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The Nationals’ bullpen probably isn’t as good as it seems...

The new-look Nationals’ bullpen still have some question marks as they prepare for the start of the 2019 campaign.

MLB: Spring Training-St. Louis Cardinals at Washington Nationals Steve Mitchell-USA TODAY Sports

Every year, the Washington Nationals set a trap for themselves.

It’s always vaguely present at the beginning of a year—”World Series or Bust,” a lineup that seems stronger than it is or a choking (twice-over) closer—but lulled to sleep by Florida afternoons, it goes forgotten throughout Spring Training, because Surely, This is The Year!

And when the problem makes itself apparent for the first time—a blown save, a mediocre run of games, a general lack of urgency—the team ignores it, playing the same way as it always does, running around with its hair on fire, except not in that Rizzo-ian way, refusing to reach for the extinguisher.

This year, the clubhouse and its attitude won’t be a problem until fists fly in the dugout. Instead, the problem is apparent from a glance at the depth chart, meaning Mike Rizzo will likely have to make a deadline move to close the wound that will likely open in the bullpen as troubles may cascade downwards if just a few players can’t bounce back or stay healthy.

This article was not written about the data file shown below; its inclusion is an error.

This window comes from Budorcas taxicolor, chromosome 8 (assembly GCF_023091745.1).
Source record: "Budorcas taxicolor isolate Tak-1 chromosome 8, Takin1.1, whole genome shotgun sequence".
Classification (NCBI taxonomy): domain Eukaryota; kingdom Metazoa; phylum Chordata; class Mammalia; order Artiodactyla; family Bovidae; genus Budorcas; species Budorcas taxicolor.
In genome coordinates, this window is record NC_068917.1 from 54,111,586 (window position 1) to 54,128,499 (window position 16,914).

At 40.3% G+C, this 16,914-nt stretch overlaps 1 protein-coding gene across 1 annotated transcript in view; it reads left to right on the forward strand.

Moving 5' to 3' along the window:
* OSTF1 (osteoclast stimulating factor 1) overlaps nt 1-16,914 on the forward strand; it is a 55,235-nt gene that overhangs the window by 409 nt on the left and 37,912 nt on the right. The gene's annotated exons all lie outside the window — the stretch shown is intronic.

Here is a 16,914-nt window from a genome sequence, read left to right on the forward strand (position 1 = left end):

“The bullpen? Surely not! It has Sean Doolittle, Trevor Rosenthal, and Tony Sipp!

Why, Fangraphs ranked it as 9th-best in the Majors just the other day!” one might say. But below that facade of dazzling arms lies a serious weakness.

First, it’s important to note that the Nats should expect to use their bullpen quite a bit.

Jeremy Hellickson, who rarely made it past the fifth inning last season, and Anibal Sánchez, who only had 12 quality starts (6.0 IP+, 3 or fewer earned runs) in 25 games in 2018, will start back-to-back in the rotation, meaning relievers will likely see two straight days of heavy workloads at a minimum.

Additionally, the NL East presents far more intimidating hitters than it did two years or even a year ago for the Nationals. Davey Martinez should expect for his relievers to see Bryce Harper and Rhys Hoskins twice a game with the Phillies, Robinson Cano and Brandon Nimmo twice with the Mets, Ozzie Albies and Ronald Acuña Jr. twice with the Braves, and even Brian Anderson twice with the Marlins.

In other words, the Nationals’ bullpen needs to be better than it’s been in years — and it likely won’t be.